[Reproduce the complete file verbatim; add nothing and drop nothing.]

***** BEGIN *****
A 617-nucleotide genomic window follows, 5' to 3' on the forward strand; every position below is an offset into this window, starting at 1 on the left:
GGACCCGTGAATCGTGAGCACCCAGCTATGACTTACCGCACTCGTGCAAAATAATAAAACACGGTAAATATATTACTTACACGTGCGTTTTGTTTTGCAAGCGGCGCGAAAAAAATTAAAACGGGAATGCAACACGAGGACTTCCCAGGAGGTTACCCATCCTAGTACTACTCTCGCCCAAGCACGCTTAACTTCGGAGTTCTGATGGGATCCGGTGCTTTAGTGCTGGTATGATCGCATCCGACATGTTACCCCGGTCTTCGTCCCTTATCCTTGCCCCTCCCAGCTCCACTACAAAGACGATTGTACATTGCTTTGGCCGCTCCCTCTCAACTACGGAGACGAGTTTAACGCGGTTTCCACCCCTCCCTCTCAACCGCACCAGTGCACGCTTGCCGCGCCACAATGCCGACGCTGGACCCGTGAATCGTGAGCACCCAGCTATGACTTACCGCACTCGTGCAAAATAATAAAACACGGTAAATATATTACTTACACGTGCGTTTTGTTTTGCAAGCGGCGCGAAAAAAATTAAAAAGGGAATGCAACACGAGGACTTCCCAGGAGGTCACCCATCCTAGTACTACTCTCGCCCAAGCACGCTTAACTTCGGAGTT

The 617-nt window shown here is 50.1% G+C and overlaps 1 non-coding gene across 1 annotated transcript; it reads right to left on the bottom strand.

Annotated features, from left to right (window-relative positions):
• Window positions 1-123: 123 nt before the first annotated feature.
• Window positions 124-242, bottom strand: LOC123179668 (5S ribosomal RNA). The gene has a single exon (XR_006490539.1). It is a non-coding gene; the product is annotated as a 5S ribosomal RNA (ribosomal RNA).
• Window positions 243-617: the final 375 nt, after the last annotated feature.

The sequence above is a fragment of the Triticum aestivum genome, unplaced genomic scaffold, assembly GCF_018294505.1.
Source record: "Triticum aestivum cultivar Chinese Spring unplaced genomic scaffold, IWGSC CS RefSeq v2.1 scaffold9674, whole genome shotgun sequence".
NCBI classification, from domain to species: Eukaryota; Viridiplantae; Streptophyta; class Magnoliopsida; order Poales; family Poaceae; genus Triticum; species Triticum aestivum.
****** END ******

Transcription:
A 617-nucleotide genomic window follows, 5' to 3' on the forward strand; every position below is an offset into this window, starting at 1 on the left:
GGACCCGTGAATCGTGAGCACCCAGCTATGACTTACCGCACTCGTGCAAAATAATAAAACACGGTAAATATATTACTTACACGTGCGTTTTGTTTTGCAAGCGGCGCGAAAAAAATTAAAACGGGAATGCAACACGAGGACTTCCCAGGAGGTTACCCATCCTAGTACTACTCTCGCCCAAGCACGCTTAACTTCGGAGTTCTGATGGGATCCGGTGCTTTAGTGCTGGTATGATCGCATCCGACATGTTACCCCGGTCTTCGTCCCTTATCCTTGCCCCTCCCAGCTCCACTACAAAGACGATTGTACATTGCTTTGGCCGCTCCCTCTCAACTACGGAGACGAGTTTAACGCGGTTTCCACCCCTCCCTCTCAACCGCACCAGTGCACGCTTGCCGCGCCACAATGCCGACGCTGGACCCGTGAATCGTGAGCACCCAGCTATGACTTACCGCACTCGTGCAAAATAATAAAACACGGTAAATATATTACTTACACGTGCGTTTTGTTTTGCAAGCGGCGCGAAAAAAATTAAAAAGGGAATGCAACACGAGGACTTCCCAGGAGGTCACCCATCCTAGTACTACTCTCGCCCAAGCACGCTTAACTTCGGAGTT

The 617-nt window shown here is 50.1% G+C and overlaps 1 non-coding gene across 1 annotated transcript; it reads right to left on the bottom strand.

Annotated features, from left to right (window-relative positions):
• Window positions 1-123: 123 nt before the first annotated feature.
• Window positions 124-242, bottom strand: LOC123179668 (5S ribosomal RNA). The gene has a single exon (XR_006490539.1). It is a non-coding gene; the product is annotated as a 5S ribosomal RNA (ribosomal RNA).
• Window positions 243-617: the final 375 nt, after the last annotated feature.

The sequence above is a fragment of the Triticum aestivum genome, unplaced genomic scaffold, assembly GCF_018294505.1.
Source record: "Triticum aestivum cultivar Chinese Spring unplaced genomic scaffold, IWGSC CS RefSeq v2.1 scaffold9674, whole genome shotgun sequence".
NCBI classification, from domain to species: Eukaryota; Viridiplantae; Streptophyta; class Magnoliopsida; order Poales; family Poaceae; genus Triticum; species Triticum aestivum.